13 89-13 Stress in Steel Tensile stresses –Created by machining, boring and forming Thermal stresses –Created after heat treating through quench hardening process Differential of coefficients of expansion –Stress shear imparted due to differing rates of thermal growth

14 89-14 Depth of Cryogenic Stress Relieving Stress relief –Entire mass is at equal temperature (core and surface) and cycled slowly through wide temperature range Taking mass to extremely low temperatures creates very dense molecular state –Rate of temperature low enough and slow enough, thermal compression and expansion take place equally from core to surface –Result is homogenously stabilized material

15 89-15 Carbide Increase Number of countable small carbides increase throughout heat treating steel Increase in carbides adds to wear resistance Make refined, flat, superhard surface on metal Tests show various metals processed at - 300ºF, wear resistance 2-5 times greater than that processes at -120ºF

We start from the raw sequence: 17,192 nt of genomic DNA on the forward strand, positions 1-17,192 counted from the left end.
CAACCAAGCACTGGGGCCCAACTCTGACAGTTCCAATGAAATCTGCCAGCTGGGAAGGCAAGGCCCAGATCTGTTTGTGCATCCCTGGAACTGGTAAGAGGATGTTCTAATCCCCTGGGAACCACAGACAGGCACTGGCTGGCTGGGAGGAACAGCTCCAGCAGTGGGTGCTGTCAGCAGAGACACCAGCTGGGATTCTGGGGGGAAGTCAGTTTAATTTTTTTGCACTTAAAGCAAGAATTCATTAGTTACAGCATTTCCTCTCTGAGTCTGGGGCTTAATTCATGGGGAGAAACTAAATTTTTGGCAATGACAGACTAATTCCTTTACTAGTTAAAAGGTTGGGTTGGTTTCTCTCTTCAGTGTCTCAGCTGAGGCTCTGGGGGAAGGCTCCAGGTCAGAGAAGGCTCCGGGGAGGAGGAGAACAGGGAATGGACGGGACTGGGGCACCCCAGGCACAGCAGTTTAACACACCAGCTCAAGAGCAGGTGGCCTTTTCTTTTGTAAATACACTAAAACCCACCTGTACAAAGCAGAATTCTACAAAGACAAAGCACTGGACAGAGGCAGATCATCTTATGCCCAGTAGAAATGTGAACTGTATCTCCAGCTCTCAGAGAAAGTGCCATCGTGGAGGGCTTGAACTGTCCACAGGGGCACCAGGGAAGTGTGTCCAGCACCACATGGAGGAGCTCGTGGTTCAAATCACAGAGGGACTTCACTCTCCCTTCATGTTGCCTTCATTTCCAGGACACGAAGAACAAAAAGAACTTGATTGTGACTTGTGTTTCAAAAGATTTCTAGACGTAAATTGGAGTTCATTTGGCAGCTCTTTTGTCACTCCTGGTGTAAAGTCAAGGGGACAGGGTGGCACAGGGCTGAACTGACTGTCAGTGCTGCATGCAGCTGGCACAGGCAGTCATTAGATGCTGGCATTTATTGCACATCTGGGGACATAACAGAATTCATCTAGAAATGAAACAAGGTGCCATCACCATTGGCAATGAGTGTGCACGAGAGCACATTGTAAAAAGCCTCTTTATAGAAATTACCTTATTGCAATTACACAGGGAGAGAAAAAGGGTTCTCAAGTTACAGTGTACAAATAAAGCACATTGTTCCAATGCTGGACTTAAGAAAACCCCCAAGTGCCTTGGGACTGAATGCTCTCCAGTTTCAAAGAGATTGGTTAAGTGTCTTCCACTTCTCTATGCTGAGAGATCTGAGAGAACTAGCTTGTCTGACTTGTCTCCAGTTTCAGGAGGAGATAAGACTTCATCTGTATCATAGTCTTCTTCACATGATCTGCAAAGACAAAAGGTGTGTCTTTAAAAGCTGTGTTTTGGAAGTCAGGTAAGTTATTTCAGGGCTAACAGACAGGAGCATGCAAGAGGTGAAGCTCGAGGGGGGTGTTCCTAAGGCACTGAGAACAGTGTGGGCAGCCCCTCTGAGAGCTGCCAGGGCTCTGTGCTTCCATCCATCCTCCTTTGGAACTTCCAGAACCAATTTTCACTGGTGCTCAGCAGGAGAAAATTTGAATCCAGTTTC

16 89-16 Wear Resistance Deep cryogenic strengthening –Permanent, one-time process –Creates stronger, more durable tools –Improves dimensional stability –Minimizes retained austenite levels –Increases surface hardness –Improves wear properties Some metals increase from 100% to over 800% using cryogenic treatment vs. cold treatment

17 89-17 Metallurgy Changes Typical cryogenic treatment –Slow-down rate from ambient temperature to near temperature of boiling point of liquid nitrogen Cool-down cycle can be programmed to avoid thermal shock by using gaseous nitrogen

18 89-18 Kinetics of Cryogenic Treatment Two theories –Transformation of retained austenite nearly complete –Strengthening material via precipitation of submicroscopic carbides and reduction in internal stresses in martensite ( reduces tendency to microcrack) Cryogenic temperatures required to effect molecular change E modulus (modulus of elasticity) of ferrous metals increased without changing maco-hardness of conversion hardness testing All ferrous metals have same E-modulus